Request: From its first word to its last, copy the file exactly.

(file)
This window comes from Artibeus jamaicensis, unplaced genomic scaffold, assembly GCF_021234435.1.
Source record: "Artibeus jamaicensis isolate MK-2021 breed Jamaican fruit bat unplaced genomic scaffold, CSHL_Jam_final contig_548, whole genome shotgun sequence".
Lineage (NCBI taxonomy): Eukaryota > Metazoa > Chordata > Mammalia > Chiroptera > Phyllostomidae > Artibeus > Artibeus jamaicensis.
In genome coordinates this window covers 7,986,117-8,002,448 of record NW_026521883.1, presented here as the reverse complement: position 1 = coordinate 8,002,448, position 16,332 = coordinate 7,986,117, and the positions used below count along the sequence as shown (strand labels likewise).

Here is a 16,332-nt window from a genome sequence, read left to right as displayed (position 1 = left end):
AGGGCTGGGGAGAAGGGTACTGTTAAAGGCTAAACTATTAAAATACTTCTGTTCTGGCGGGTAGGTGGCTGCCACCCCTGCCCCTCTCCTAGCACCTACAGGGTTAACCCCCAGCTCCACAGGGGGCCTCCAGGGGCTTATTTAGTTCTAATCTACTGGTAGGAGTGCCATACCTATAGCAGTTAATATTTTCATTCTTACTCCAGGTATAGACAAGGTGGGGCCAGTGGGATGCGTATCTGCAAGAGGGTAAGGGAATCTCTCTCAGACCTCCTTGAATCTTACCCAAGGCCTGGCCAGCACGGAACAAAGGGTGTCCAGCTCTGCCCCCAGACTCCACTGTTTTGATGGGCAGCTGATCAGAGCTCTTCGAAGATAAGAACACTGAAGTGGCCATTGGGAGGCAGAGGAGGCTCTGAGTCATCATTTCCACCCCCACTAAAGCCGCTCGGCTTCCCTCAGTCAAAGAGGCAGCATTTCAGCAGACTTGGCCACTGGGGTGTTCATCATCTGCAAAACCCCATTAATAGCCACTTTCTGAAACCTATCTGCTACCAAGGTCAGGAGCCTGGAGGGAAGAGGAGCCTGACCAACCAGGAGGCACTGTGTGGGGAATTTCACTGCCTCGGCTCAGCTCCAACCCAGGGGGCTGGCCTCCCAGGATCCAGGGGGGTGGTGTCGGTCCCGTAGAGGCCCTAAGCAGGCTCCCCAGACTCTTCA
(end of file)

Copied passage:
This window comes from Artibeus jamaicensis, unplaced genomic scaffold, assembly GCF_021234435.1.
Source record: "Artibeus jamaicensis isolate MK-2021 breed Jamaican fruit bat unplaced genomic scaffold, CSHL_Jam_final contig_548, whole genome shotgun sequence".
Lineage (NCBI taxonomy): Eukaryota > Metazoa > Chordata > Mammalia > Chiroptera > Phyllostomidae > Artibeus > Artibeus jamaicensis.
In genome coordinates this window covers 7,986,117-8,002,448 of record NW_026521883.1, presented here as the reverse complement: position 1 = coordinate 8,002,448, position 16,332 = coordinate 7,986,117, and the positions used below count along the sequence as shown (strand labels likewise).

Here is a 16,332-nt window from a genome sequence, read left to right as displayed (position 1 = left end):
AGGGCTGGGGAGAAGGGTACTGTTAAAGGCTAAACTATTAAAATACTTCTGTTCTGGCGGGTAGGTGGCTGCCACCCCTGCCCCTCTCCTAGCACCTACAGGGTTAACCCCCAGCTCCACAGGGGGCCTCCAGGGGCTTATTTAGTTCTAATCTACTGGTAGGAGTGCCATACCTATAGCAGTTAATATTTTCATTCTTACTCCAGGTATAGACAAGGTGGGGCCAGTGGGATGCGTATCTGCAAGAGGGTAAGGGAATCTCTCTCAGACCTCCTTGAATCTTACCCAAGGCCTGGCCAGCACGGAACAAAGGGTGTCCAGCTCTGCCCCCAGACTCCACTGTTTTGATGGGCAGCTGATCAGAGCTCTTCGAAGATAAGAACACTGAAGTGGCCATTGGGAGGCAGAGGAGGCTCTGAGTCATCATTTCCACCCCCACTAAAGCCGCTCGGCTTCCCTCAGTCAAAGAGGCAGCATTTCAGCAGACTTGGCCACTGGGGTGTTCATCATCTGCAAAACCCCATTAATAGCCACTTTCTGAAACCTATCTGCTACCAAGGTCAGGAGCCTGGAGGGAAGAGGAGCCTGACCAACCAGGAGGCACTGTGTGGGGAATTTCACTGCCTCGGCTCAGCTCCAACCCAGGGGGCTGGCCTCCCAGGATCCAGGGGGGTGGTGTCGGTCCCGTAGAGGCCCTAAGCAGGCTCCCCAGACTCTTCA